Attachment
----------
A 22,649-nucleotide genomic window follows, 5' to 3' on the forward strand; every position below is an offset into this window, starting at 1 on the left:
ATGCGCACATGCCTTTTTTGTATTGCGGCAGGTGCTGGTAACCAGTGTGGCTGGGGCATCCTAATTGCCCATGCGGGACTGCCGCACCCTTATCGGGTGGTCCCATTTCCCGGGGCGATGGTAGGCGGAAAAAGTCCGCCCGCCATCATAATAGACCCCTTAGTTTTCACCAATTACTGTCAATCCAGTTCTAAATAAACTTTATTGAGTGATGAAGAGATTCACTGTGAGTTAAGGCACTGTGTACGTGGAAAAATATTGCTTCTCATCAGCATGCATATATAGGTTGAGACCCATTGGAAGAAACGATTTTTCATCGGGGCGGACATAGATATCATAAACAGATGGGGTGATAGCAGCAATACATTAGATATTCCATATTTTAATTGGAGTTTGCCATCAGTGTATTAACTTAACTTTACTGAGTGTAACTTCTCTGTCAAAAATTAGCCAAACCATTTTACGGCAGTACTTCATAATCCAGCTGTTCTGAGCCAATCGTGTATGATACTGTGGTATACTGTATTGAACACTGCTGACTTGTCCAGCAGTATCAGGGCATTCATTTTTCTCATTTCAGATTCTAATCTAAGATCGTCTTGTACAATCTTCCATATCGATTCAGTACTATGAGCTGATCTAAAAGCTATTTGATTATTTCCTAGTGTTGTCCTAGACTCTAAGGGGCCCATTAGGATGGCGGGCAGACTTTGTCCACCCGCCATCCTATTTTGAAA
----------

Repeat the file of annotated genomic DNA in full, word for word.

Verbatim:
A 22,649-nucleotide genomic window follows, 5' to 3' on the forward strand; every position below is an offset into this window, starting at 1 on the left:
ATGCGCACATGCCTTTTTTGTATTGCGGCAGGTGCTGGTAACCAGTGTGGCTGGGGCATCCTAATTGCCCATGCGGGACTGCCGCACCCTTATCGGGTGGTCCCATTTCCCGGGGCGATGGTAGGCGGAAAAAGTCCGCCCGCCATCATAATAGACCCCTTAGTTTTCACCAATTACTGTCAATCCAGTTCTAAATAAACTTTATTGAGTGATGAAGAGATTCACTGTGAGTTAAGGCACTGTGTACGTGGAAAAATATTGCTTCTCATCAGCATGCATATATAGGTTGAGACCCATTGGAAGAAACGATTTTTCATCGGGGCGGACATAGATATCATAAACAGATGGGGTGATAGCAGCAATACATTAGATATTCCATATTTTAATTGGAGTTTGCCATCAGTGTATTAACTTAACTTTACTGAGTGTAACTTCTCTGTCAAAAATTAGCCAAACCATTTTACGGCAGTACTTCATAATCCAGCTGTTCTGAGCCAATCGTGTATGATACTGTGGTATACTGTATTGAACACTGCTGACTTGTCCAGCAGTATCAGGGCATTCATTTTTCTCATTTCAGATTCTAATCTAAGATCGTCTTGTACAATCTTCCATATCGATTCAGTACTATGAGCTGATCTAAAAGCTATTTGATTATTTCCTAGTGTTGTCCTAGACTCTAAGGGGCCCATTAGGATGGCGGGCAGACTTTGTCCACCCGCCATCCTATTTTGAAA